Conditionalities associated with each ‘transfer’ made it difficult for most beneficiaries to get their entitlements on time. Pregnant and lactating mothers struggled with access to nutrition when they needed it the most. Further, IPE’s findings from Rajasthan also reported that despite the meeting of ‘conditions’ imposed on each entitled cash transfer, maximum beneficiaries still didn’t receive their instalment for months after the documents were submitted. The lack of direction and purpose marks a major red flag in evaluating the success of such ‘condition-based’ social programs.

Going forward, there is a lot for the Union Government -and State Governments to work on. Findings from districts of Rajasthan and UP, as microcosmic case reflections, show how ‘conditional cash transfers’ have limited effectiveness during times of crisis. Schemes like PMMVY are already troubled with ‘bureaucratic overload’ and over-centralisation in due management of processing claims.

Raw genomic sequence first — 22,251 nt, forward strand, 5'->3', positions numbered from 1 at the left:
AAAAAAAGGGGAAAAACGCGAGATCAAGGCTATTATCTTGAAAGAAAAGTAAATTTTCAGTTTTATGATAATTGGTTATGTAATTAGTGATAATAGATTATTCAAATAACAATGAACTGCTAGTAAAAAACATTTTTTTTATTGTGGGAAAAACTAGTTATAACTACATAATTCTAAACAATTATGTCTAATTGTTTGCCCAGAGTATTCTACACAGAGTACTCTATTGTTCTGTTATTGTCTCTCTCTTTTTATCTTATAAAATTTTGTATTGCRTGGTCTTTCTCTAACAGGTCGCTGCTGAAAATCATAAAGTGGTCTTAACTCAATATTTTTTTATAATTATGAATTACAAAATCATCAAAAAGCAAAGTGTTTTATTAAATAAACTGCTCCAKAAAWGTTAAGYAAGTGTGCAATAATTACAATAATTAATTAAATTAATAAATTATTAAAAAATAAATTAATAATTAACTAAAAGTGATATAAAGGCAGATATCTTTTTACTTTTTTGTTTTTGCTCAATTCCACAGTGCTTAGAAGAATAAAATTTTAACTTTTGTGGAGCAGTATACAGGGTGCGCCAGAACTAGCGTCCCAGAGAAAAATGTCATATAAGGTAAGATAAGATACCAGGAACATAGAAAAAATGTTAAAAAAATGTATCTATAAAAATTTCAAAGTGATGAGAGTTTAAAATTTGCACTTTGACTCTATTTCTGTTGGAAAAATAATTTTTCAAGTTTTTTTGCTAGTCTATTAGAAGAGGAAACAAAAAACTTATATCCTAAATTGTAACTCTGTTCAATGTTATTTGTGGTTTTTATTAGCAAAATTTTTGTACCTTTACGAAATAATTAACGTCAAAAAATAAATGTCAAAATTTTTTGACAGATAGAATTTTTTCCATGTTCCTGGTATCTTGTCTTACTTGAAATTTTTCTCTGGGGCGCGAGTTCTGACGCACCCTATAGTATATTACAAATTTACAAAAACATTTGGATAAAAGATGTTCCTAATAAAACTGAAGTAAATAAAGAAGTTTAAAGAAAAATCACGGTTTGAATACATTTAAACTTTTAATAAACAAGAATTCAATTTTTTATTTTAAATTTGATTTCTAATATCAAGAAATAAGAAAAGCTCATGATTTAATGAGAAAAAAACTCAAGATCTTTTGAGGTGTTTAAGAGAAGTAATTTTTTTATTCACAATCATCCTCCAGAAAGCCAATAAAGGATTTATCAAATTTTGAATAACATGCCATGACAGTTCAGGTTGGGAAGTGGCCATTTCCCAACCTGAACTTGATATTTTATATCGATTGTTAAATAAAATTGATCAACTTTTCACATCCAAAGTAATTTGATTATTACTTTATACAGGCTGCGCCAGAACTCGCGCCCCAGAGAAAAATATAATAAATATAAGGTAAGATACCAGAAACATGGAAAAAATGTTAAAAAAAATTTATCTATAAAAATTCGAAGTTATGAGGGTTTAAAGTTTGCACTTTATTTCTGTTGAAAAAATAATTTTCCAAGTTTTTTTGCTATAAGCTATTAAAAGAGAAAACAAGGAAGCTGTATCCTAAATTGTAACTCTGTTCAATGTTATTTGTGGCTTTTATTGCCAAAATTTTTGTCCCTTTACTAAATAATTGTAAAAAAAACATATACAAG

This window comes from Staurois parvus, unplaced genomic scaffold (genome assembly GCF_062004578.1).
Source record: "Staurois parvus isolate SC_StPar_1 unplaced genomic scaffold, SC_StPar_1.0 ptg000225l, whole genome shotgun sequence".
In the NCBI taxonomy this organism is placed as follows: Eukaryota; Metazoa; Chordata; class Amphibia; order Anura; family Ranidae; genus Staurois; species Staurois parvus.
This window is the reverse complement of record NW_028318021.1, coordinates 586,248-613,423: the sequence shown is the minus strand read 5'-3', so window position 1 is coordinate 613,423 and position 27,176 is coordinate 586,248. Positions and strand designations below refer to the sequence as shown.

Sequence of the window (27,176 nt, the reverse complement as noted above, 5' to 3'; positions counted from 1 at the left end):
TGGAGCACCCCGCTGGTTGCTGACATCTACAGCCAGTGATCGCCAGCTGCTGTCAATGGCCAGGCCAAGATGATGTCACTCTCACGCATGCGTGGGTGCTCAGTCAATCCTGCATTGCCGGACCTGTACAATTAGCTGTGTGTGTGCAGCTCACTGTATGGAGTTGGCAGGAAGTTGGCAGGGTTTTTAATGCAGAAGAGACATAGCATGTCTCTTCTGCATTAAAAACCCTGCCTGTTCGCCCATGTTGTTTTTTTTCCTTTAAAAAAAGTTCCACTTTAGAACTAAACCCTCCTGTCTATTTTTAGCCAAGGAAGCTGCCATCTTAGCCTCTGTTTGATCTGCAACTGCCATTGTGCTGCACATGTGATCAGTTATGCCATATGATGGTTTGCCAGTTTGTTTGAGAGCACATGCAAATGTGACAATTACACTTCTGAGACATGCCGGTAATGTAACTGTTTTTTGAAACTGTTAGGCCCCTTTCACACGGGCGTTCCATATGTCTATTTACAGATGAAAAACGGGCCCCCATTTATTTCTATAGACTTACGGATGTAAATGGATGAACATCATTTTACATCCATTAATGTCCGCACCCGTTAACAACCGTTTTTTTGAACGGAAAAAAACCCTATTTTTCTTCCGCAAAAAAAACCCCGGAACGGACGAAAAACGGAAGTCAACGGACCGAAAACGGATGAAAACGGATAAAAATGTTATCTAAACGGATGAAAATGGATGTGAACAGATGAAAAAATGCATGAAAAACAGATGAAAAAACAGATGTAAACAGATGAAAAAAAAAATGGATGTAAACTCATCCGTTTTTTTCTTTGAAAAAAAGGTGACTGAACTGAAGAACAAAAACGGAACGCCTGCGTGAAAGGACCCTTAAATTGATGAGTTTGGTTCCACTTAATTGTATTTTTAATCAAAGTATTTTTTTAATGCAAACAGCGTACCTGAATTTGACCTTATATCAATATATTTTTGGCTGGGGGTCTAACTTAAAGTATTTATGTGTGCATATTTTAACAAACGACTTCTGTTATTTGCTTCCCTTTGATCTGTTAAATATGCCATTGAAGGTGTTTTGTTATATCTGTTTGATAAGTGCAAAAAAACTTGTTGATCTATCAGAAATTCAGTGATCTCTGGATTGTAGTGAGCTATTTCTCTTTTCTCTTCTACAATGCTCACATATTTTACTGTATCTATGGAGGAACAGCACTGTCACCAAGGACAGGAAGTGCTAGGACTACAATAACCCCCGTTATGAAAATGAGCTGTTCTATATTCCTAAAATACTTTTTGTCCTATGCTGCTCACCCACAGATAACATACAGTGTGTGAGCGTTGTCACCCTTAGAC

There are also issues with details: for example, according to PMMVY’s original charter, the scheme’s eligibility remains applicable only for those women who are pregnant with their first child in the household while those mothers pregnant with a second child -in the family-won’t be entitled to receive any support under the scheme. Reasons for which are unknown.

It is also about time that a renewed focus on improving ‘community’ healthcare access through tech-abled, decentralised processes translates into an actual vision and action plan to include (and ensure) the well-being of all engaged key stakeholders, including the community health workers (ASHAs, ANMs) to recognise and treat their invaluable work and contributions on the ground with dignity.


(Deepanshu Mohan is Associate Professor of Economics and Director, Centre for New Economics Studies (CNES) at OP Jindal Global University. He tweets @Deepanshu_1810. Vanshika Shah and Advaita Singh are both, Senior Research Analysts with CNES. This is an opinion piece and the views expressed above are the author’s own. The Quint neither endorses, nor is responsible for them.)